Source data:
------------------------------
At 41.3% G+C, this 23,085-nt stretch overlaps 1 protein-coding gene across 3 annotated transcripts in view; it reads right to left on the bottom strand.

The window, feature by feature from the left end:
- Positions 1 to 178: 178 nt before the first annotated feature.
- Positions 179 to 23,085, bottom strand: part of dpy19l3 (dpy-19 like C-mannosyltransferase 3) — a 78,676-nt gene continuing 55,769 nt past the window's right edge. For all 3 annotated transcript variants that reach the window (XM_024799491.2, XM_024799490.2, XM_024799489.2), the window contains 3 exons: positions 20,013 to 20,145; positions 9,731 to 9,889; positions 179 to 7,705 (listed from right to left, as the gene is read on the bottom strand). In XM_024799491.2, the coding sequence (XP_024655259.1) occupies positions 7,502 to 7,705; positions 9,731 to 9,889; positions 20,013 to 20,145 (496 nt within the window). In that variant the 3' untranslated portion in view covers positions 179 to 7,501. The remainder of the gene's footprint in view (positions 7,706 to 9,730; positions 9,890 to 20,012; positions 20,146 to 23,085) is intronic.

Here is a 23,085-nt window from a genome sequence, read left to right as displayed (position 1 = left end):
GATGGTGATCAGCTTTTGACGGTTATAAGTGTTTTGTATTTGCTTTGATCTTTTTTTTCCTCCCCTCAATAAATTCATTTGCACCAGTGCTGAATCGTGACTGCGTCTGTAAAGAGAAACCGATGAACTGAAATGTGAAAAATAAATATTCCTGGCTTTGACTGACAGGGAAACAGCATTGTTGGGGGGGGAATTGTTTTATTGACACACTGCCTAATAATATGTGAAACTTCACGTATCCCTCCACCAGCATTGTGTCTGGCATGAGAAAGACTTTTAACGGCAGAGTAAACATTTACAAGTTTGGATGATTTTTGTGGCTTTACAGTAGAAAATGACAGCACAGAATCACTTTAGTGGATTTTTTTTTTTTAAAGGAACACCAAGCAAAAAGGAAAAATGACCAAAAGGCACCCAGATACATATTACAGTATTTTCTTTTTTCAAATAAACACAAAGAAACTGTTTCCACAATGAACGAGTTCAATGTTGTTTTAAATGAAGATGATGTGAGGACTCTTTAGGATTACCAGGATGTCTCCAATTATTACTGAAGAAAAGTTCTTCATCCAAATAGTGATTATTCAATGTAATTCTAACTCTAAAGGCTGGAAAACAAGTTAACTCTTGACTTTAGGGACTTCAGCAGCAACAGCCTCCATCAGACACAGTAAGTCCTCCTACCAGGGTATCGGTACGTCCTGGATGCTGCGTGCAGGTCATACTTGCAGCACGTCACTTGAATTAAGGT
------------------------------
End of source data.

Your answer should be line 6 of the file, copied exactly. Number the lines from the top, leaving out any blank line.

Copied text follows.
GATGGTGATCAGCTTTTGACGGTTATAAGTGTTTTGTATTTGCTTTGATCTTTTTTTTCCTCCCCTCAATAAATTCATTTGCACCAGTGCTGAATCGTGACTGCGTCTGTAAAGAGAAACCGATGAACTGAAATGTGAAAAATAAATATTCCTGGCTTTGACTGACAGGGAAACAGCATTGTTGGGGGGGGAATTGTTTTATTGACACACTGCCTAATAATATGTGAAACTTCACGTATCCCTCCACCAGCATTGTGTCTGGCATGAGAAAGACTTTTAACGGCAGAGTAAACATTTACAAGTTTGGATGATTTTTGTGGCTTTACAGTAGAAAATGACAGCACAGAATCACTTTAGTGGATTTTTTTTTTTTAAAGGAACACCAAGCAAAAAGGAAAAATGACCAAAAGGCACCCAGATACATATTACAGTATTTTCTTTTTTCAAATAAACACAAAGAAACTGTTTCCACAATGAACGAGTTCAATGTTGTTTTAAATGAAGATGATGTGAGGACTCTTTAGGATTACCAGGATGTCTCCAATTATTACTGAAGAAAAGTTCTTCATCCAAATAGTGATTATTCAATGTAATTCTAACTCTAAAGGCTGGAAAACAAGTTAACTCTTGACTTTAGGGACTTCAGCAGCAACAGCCTCCATCAGACACAGTAAGTCCTCCTACCAGGGTATCGGTACGTCCTGGATGCTGCGTGCAGGTCATACTTGCAGCACGTCACTTGAATTAAGGT